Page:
The O’Conaill name, translates as “friendship,” or ‘strong as a wolf’ and is one of the twenty-five (25) most common in Ireland. O’Connell is the Anglicized version of the name.
In Ulster it may also have derived from MacConn, an Anglicised form of the rare Mac Mhiolchon, ‘son of the hound-like one’.
Three distinct O’Connell clans arose separately as surnames in Connacht, Ulster and Munster, but the most prominent and numerous of these were the O’Connells of Munster. They were mainly located in County Kerry where they were originally lords of the barony of Magunihy from very ancient times. Today a large majority of the O’Connells in Ireland are still to be found in Kerry, as well as in adjoining County Cork, but descendants with this name can be found in every county in Ireland.
The family arms is a stag trippant between three trefoils countercharged. The crest is a stag’s head erased, charged with a trefoil. The motto in Gaelic is Cial agus neart, which means “Wisdom and Strength”.
O'Connell Family Crest
In early mediaeval times, there were several unrelated septs of O’Connell; those of Ulster and Connact are seldom heard of even as late as the fourteenth century. O’Dugan (d. 1372) in the “Topographical Poems” mentions O’Conaill as a family of Oirghiall and another, again, as of Ui Maine. The name does not appear in the Four Masters after 1117 when the death of Cathasach O’Conaill, “noble Bishop of Connacht,” is recorded. Another of the name, Bishop of Thomond (Killaloe) is mentioned in the “Annals of Innisfallen” under date 927 A.D.; but if this be a true surname it is one of the earlier examples. The “Annals of Connacht” have no reference to the name.

Conaill Gabhra “Conaill of the Swift Horses”, was the king of Munster in 355 A.D. Conaill was in the line of Daire Caerb. Daire Caerb was brother to Lughaidh – No. 88 in the line of Heber, the son of King Milisieus – and son of Oilioll Flann-beag. Daire Caerb had five sons including Fiacha and Fiachra – the ancestors to the O’Donovan family. Fiacha had two sons Brian and Caibre – ancestors to the Ua Cairbre or O’Carberry. Brian had a son Daire, and Daire had a son Fionnliath. Fionnliath had a son Conaill and Conall son Ua Conaill or Connell. The descendants of Conaill inhabited Upper and Lower Conello in Co. Tiperrary.

In 1178, the O’Connells as well as the Harrington, Collins, and O’Donovan clans were expelled from Conello, Co. Limerick by Donald Mor O’Brien of Thomond. These families migrated south to Co. Kerry and Cork. The O’Connells possessed the lordship of Magh o goinin, or the Barony of Magunihy, in East Kerry. The chief of the clan resided in Aghadoe. According to legend, “The O’Connell’s of slender swords, dwelt in the bushy forts betwixt the Laune and the Maine.”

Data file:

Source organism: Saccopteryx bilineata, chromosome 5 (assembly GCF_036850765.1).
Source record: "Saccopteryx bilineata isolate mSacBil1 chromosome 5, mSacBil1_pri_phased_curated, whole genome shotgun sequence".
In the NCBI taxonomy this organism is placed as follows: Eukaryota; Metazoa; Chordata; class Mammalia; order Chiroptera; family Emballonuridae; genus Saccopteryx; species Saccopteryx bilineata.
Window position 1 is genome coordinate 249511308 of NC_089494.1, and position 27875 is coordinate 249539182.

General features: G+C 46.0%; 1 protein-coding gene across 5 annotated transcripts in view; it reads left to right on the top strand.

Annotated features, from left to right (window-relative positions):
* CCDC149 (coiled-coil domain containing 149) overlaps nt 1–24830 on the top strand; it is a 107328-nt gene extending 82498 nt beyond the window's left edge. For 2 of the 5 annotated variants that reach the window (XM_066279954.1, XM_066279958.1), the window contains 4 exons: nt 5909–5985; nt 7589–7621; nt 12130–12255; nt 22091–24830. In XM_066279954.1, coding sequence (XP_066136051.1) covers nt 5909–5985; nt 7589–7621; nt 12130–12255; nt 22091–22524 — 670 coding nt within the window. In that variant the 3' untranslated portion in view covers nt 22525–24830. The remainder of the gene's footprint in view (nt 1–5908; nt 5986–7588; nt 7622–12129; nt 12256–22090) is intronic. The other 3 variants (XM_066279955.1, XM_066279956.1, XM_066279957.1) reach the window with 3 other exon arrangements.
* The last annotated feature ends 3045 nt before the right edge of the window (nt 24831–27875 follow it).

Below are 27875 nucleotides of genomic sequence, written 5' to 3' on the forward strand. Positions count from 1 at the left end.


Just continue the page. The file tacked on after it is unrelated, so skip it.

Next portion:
The earliest known chief of the O’Connell clan was Aodh (Hugh) O’Connell living in 1337. He had two children Aodh (Hugh) and Shela who were living in 1341. Aodh, the son of the first chief, married Margaret O’Brien daughter of Mahon Moenmoy O’Brien, prince of Thomond. Shela married John O’Mahony Mergagh, of Desmond. Hugh and Margaret had a son Geoffrey, living in 1393, who married Catherine O’Connor-Kerry. They had a son Donal (Daniel) Fitzgeofferey O’Connell, living in 1421, who married Honoria O’Sullivan-Beare.

During the Norman invasion, the Fitzgerald family pressured by the powerful O’Donoghue family towards the Atlantic coast thereby displacing the O’Connells farther west. Their retreat led them to the peninsula of Iveragh, where the O’Connells became hereditary castellans of Ballycarbery under the MacCarthy Mor chiefs.

The lineage continued with Sir Aodh (Hugh), living in 1436, son of Donal and Honoria O’Connell. He married Mary Mc Carthy-Mor daughter of Donal Mc Carthy-Mor. Hugh was knighted Sir Richard Nugent, Lord Deputy of Ireland. They had a son Maurice who married Juliana O’Sullivan-Mor daughter of Rory O’Sullivan-Mor. They had a son Morgan who married Elisabeth O’Donovan daughter of the chief of clan Cathail in Carberry. They had a son Hugh who married Mora daughter of Sir Tadg O’Brien of Baille-na-Carriga, County, Clare.
They had a son Morgan of Ballycarbery who was named the High Sheriff of Kerry. Morgan married Helena daughter of Donal Mc Carthy. They had a son Richard who married Johanna daughter of Ceallaghan Mc Carthy. Richard surrendered the castle in Ballycarbery to the English. Richard and Johanna had a son Maurice.
Maurice, who also was named High Sheriff of Kerry, married Margaret O’Callaghan daughter of Conchobhar (Conor) O’Callaghan. They had two sons Richard who became the Bishop of Ardfert, and Geoffrey, who carried the title High Sheriff of Kerry. Geoffrey, who died on 25 April 1639, married Honoria daughter of “The Mc Crohan” Lettercastle.
Geoffrey and Honora had five sons Maurice of Caherbarnagh near Waterville, Daniel Mac Geoffrey of Ahavore, Peter of Claghanmacquin, John of Ashtown, and Charles of Ballymacleragh.